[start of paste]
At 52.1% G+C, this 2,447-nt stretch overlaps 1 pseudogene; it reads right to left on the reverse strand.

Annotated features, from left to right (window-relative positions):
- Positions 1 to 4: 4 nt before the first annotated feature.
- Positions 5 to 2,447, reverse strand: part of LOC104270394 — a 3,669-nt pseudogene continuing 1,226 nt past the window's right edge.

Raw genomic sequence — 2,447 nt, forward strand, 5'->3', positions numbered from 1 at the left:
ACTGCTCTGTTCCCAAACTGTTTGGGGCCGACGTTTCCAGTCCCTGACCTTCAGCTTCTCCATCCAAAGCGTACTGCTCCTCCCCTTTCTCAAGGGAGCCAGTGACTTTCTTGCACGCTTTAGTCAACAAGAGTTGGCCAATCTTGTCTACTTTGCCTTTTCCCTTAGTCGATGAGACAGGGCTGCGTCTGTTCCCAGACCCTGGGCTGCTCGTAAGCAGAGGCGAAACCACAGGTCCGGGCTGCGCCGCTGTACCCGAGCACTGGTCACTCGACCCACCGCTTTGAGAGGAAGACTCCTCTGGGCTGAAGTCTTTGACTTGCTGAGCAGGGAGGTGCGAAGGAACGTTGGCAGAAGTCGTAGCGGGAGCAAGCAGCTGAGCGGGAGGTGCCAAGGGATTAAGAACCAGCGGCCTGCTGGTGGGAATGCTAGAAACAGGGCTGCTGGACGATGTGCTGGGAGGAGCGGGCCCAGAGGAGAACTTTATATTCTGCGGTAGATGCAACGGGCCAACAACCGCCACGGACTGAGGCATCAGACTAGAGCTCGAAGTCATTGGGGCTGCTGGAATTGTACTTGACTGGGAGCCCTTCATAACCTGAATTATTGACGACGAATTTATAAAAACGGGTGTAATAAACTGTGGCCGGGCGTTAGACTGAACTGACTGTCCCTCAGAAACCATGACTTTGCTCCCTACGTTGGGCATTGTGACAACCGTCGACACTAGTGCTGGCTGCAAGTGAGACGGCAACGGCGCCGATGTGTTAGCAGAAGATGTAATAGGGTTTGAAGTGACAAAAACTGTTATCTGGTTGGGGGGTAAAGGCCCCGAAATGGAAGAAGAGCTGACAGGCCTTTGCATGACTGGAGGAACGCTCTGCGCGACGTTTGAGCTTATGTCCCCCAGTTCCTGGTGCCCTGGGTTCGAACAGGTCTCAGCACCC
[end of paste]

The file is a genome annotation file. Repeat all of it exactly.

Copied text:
At 52.1% G+C, this 2,447-nt stretch overlaps 1 pseudogene; it reads right to left on the reverse strand.

Annotated features, from left to right (window-relative positions):
- Positions 1 to 4: 4 nt before the first annotated feature.
- Positions 5 to 2,447, reverse strand: part of LOC104270394 — a 3,669-nt pseudogene continuing 1,226 nt past the window's right edge.

Raw genomic sequence — 2,447 nt, forward strand, 5'->3', positions numbered from 1 at the left:
ACTGCTCTGTTCCCAAACTGTTTGGGGCCGACGTTTCCAGTCCCTGACCTTCAGCTTCTCCATCCAAAGCGTACTGCTCCTCCCCTTTCTCAAGGGAGCCAGTGACTTTCTTGCACGCTTTAGTCAACAAGAGTTGGCCAATCTTGTCTACTTTGCCTTTTCCCTTAGTCGATGAGACAGGGCTGCGTCTGTTCCCAGACCCTGGGCTGCTCGTAAGCAGAGGCGAAACCACAGGTCCGGGCTGCGCCGCTGTACCCGAGCACTGGTCACTCGACCCACCGCTTTGAGAGGAAGACTCCTCTGGGCTGAAGTCTTTGACTTGCTGAGCAGGGAGGTGCGAAGGAACGTTGGCAGAAGTCGTAGCGGGAGCAAGCAGCTGAGCGGGAGGTGCCAAGGGATTAAGAACCAGCGGCCTGCTGGTGGGAATGCTAGAAACAGGGCTGCTGGACGATGTGCTGGGAGGAGCGGGCCCAGAGGAGAACTTTATATTCTGCGGTAGATGCAACGGGCCAACAACCGCCACGGACTGAGGCATCAGACTAGAGCTCGAAGTCATTGGGGCTGCTGGAATTGTACTTGACTGGGAGCCCTTCATAACCTGAATTATTGACGACGAATTTATAAAAACGGGTGTAATAAACTGTGGCCGGGCGTTAGACTGAACTGACTGTCCCTCAGAAACCATGACTTTGCTCCCTACGTTGGGCATTGTGACAACCGTCGACACTAGTGCTGGCTGCAAGTGAGACGGCAACGGCGCCGATGTGTTAGCAGAAGATGTAATAGGGTTTGAAGTGACAAAAACTGTTATCTGGTTGGGGGGTAAAGGCCCCGAAATGGAAGAAGAGCTGACAGGCCTTTGCATGACTGGAGGAACGCTCTGCGCGACGTTTGAGCTTATGTCCCCCAGTTCCTGGTGCCCTGGGTTCGAACAGGTCTCAGCACCC